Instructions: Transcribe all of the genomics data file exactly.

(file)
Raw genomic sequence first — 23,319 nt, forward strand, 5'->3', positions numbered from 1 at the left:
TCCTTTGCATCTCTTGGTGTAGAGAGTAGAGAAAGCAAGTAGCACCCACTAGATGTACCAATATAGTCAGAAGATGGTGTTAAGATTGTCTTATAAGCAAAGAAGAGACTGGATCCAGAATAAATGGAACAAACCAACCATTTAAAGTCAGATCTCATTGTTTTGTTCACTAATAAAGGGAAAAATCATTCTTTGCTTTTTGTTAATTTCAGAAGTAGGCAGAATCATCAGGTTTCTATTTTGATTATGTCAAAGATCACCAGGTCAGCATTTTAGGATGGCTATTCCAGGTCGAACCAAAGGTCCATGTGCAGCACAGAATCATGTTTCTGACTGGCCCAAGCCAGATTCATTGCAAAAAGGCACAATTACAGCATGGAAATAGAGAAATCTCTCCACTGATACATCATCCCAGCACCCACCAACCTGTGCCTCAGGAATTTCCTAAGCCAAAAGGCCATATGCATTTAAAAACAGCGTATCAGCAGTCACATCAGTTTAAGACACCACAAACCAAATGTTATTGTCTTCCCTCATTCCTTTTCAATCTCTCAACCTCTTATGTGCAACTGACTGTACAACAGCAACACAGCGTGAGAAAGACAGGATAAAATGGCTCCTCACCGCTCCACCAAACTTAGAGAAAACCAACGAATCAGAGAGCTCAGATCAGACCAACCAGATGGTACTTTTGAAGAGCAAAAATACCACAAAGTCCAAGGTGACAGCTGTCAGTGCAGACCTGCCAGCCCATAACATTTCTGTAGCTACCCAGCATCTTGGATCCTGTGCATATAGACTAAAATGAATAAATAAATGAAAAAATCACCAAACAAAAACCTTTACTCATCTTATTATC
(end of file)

Raw genomic sequence first — 23,319 nt, forward strand, 5'->3', positions numbered from 1 at the left:
TCCTTTGCATCTCTTGGTGTAGAGAGTAGAGAAAGCAAGTAGCACCCACTAGATGTACCAATATAGTCAGAAGATGGTGTTAAGATTGTCTTATAAGCAAAGAAGAGACTGGATCCAGAATAAATGGAACAAACCAACCATTTAAAGTCAGATCTCATTGTTTTGTTCACTAATAAAGGGAAAAATCATTCTTTGCTTTTTGTTAATTTCAGAAGTAGGCAGAATCATCAGGTTTCTATTTTGATTATGTCAAAGATCACCAGGTCAGCATTTTAGGATGGCTATTCCAGGTCGAACCAAAGGTCCATGTGCAGCACAGAATCATGTTTCTGACTGGCCCAAGCCAGATTCATTGCAAAAAGGCACAATTACAGCATGGAAATAGAGAAATCTCTCCACTGATACATCATCCCAGCACCCACCAACCTGTGCCTCAGGAATTTCCTAAGCCAAAAGGCCATATGCATTTAAAAACAGCGTATCAGCAGTCACATCAGTTTAAGACACCACAAACCAAATGTTATTGTCTTCCCTCATTCCTTTTCAATCTCTCAACCTCTTATGTGCAACTGACTGTACAACAGCAACACAGCGTGAGAAAGACAGGATAAAATGGCTCCTCACCGCTCCACCAAACTTAGAGAAAACCAACGAATCAGAGAGCTCAGATCAGACCAACCAGATGGTACTTTTGAAGAGCAAAAATACCACAAAGTCCAAGGTGACAGCTGTCAGTGCAGACCTGCCAGCCCATAACATTTCTGTAGCTACCCAGCATCTTGGATCCTGTGCATATAGACTAAAATGAATAAATAAATGAAAAAATCACCAAACAAAAACCTTTACTCATCTTATTATC